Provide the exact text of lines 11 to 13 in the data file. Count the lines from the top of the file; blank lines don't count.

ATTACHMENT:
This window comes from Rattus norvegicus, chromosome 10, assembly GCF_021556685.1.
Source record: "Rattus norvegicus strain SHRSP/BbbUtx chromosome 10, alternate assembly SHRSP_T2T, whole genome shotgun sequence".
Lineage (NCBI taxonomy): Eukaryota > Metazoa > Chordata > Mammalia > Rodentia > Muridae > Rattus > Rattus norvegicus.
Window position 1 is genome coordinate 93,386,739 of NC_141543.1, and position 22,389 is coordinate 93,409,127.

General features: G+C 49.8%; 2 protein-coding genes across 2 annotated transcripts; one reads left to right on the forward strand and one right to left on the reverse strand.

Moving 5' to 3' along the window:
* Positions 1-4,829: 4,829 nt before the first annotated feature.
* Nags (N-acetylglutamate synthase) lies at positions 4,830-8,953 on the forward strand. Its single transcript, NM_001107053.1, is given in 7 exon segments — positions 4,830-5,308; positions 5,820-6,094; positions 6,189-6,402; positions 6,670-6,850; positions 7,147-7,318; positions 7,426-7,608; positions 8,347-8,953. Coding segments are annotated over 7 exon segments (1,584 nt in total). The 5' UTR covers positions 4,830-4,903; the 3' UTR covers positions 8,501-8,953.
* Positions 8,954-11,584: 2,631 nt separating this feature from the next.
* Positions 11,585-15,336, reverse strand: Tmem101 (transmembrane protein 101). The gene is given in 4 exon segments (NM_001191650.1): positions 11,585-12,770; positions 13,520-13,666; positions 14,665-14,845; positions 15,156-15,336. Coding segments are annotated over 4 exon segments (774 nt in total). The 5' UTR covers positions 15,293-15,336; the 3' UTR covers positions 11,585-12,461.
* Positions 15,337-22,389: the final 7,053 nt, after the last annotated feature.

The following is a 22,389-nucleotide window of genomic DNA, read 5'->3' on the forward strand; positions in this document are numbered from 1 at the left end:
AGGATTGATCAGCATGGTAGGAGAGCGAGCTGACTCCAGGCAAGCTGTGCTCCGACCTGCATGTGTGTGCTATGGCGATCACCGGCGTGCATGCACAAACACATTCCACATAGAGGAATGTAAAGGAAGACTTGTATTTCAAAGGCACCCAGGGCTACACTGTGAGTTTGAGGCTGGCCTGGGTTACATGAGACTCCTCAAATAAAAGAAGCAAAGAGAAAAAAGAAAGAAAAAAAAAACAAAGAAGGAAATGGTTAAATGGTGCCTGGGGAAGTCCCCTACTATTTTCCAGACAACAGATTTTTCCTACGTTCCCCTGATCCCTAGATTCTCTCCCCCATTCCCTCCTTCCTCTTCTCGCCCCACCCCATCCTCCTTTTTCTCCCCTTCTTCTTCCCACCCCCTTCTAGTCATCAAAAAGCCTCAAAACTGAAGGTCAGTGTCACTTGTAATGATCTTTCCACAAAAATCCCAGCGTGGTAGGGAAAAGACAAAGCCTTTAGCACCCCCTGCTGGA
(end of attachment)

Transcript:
* Positions 15,337-22,389: the final 7,053 nt, after the last annotated feature.

The following is a 22,389-nucleotide window of genomic DNA, read 5'->3' on the forward strand; positions in this document are numbered from 1 at the left end:
AGGATTGATCAGCATGGTAGGAGAGCGAGCTGACTCCAGGCAAGCTGTGCTCCGACCTGCATGTGTGTGCTATGGCGATCACCGGCGTGCATGCACAAACACATTCCACATAGAGGAATGTAAAGGAAGACTTGTATTTCAAAGGCACCCAGGGCTACACTGTGAGTTTGAGGCTGGCCTGGGTTACATGAGACTCCTCAAATAAAAGAAGCAAAGAGAAAAAAGAAAGAAAAAAAAAACAAAGAAGGAAATGGTTAAATGGTGCCTGGGGAAGTCCCCTACTATTTTCCAGACAACAGATTTTTCCTACGTTCCCCTGATCCCTAGATTCTCTCCCCCATTCCCTCCTTCCTCTTCTCGCCCCACCCCATCCTCCTTTTTCTCCCCTTCTTCTTCCCACCCCCTTCTAGTCATCAAAAAGCCTCAAAACTGAAGGTCAGTGTCACTTGTAATGATCTTTCCACAAAAATCCCAGCGTGGTAGGGAAAAGACAAAGCCTTTAGCACCCCCTGCTGGA